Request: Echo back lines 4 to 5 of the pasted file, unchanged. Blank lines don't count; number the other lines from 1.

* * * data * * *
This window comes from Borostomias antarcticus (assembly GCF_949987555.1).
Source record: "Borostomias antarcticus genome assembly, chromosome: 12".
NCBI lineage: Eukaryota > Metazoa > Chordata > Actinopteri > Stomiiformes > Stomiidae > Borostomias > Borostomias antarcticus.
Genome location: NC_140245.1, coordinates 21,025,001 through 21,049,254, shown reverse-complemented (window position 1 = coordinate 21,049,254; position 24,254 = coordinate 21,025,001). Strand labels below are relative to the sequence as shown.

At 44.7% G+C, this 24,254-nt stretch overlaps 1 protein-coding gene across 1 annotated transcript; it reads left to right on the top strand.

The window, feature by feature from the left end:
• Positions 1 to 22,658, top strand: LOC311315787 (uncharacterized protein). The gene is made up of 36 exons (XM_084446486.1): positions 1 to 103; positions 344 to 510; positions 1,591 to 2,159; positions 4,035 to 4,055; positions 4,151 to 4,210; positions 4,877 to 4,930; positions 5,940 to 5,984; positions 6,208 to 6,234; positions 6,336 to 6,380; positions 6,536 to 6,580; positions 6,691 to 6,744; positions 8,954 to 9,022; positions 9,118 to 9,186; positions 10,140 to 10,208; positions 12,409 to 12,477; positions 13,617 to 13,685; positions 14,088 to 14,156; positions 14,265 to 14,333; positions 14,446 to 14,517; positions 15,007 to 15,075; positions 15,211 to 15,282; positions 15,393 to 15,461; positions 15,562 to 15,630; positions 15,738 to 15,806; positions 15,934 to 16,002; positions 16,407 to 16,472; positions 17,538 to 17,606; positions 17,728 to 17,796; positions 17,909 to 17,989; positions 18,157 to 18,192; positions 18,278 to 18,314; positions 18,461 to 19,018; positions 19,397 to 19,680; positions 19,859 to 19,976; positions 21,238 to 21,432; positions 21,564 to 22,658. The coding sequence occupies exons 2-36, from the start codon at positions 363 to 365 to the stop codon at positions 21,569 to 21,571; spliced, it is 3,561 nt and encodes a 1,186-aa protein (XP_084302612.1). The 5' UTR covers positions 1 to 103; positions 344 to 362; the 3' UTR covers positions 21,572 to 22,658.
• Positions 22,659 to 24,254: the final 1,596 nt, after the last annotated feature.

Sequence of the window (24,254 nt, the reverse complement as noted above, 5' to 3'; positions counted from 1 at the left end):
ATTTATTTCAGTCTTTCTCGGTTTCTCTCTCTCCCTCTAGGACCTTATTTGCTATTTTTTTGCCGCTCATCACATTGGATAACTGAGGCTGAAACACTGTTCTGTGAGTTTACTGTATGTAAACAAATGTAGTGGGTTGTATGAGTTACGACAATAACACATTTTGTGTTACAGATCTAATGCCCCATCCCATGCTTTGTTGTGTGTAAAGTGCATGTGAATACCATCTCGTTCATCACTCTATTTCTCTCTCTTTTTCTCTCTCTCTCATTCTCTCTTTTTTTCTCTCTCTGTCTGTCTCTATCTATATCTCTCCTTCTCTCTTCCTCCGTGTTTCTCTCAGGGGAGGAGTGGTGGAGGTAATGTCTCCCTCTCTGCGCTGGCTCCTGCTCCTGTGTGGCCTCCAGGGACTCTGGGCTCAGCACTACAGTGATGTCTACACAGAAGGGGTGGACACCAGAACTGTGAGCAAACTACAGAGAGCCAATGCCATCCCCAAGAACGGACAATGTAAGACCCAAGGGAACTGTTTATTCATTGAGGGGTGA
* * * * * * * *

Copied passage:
Genome location: NC_140245.1, coordinates 21,025,001 through 21,049,254, shown reverse-complemented (window position 1 = coordinate 21,049,254; position 24,254 = coordinate 21,025,001). Strand labels below are relative to the sequence as shown.

At 44.7% G+C, this 24,254-nt stretch overlaps 1 protein-coding gene across 1 annotated transcript; it reads left to right on the top strand.